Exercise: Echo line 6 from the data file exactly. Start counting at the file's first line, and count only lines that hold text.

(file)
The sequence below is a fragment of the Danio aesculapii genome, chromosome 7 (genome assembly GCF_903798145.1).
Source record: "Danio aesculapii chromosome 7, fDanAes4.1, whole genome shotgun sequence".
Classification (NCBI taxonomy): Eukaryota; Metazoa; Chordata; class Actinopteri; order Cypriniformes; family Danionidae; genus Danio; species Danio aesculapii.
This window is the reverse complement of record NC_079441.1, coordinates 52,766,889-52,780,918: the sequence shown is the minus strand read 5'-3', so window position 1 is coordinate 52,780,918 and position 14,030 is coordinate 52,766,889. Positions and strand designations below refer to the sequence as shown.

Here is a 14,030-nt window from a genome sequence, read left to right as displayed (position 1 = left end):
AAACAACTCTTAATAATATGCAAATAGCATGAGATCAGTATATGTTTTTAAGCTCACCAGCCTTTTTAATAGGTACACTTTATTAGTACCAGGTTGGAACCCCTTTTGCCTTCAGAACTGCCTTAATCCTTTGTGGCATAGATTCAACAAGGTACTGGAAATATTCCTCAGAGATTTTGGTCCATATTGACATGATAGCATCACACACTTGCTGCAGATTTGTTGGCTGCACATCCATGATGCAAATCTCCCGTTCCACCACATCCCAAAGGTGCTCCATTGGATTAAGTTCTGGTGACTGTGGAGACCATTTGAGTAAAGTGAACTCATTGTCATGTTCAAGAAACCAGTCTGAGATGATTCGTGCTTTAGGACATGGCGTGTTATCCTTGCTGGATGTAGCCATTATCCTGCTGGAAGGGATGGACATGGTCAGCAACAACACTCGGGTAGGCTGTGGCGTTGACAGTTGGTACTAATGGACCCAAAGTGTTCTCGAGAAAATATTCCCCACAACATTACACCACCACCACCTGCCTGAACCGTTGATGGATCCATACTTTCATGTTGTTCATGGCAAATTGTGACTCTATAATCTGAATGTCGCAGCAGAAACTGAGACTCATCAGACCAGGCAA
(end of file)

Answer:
AAACAACTCTTAATAATATGCAAATAGCATGAGATCAGTATATGTTTTTAAGCTCACCAGCCTTTTTAATAGGTACACTTTATTAGTACCAGGTTGGAACCCCTTTTGCCTTCAGAACTGCCTTAATCCTTTGTGGCATAGATTCAACAAGGTACTGGAAATATTCCTCAGAGATTTTGGTCCATATTGACATGATAGCATCACACACTTGCTGCAGATTTGTTGGCTGCACATCCATGATGCAAATCTCCCGTTCCACCACATCCCAAAGGTGCTCCATTGGATTAAGTTCTGGTGACTGTGGAGACCATTTGAGTAAAGTGAACTCATTGTCATGTTCAAGAAACCAGTCTGAGATGATTCGTGCTTTAGGACATGGCGTGTTATCCTTGCTGGATGTAGCCATTATCCTGCTGGAAGGGATGGACATGGTCAGCAACAACACTCGGGTAGGCTGTGGCGTTGACAGTTGGTACTAATGGACCCAAAGTGTTCTCGAGAAAATATTCCCCACAACATTACACCACCACCACCTGCCTGAACCGTTGATGGATCCATACTTTCATGTTGTTCATGGCAAATTGTGACTCTATAATCTGAATGTCGCAGCAGAAACTGAGACTCATCAGACCAGGCAA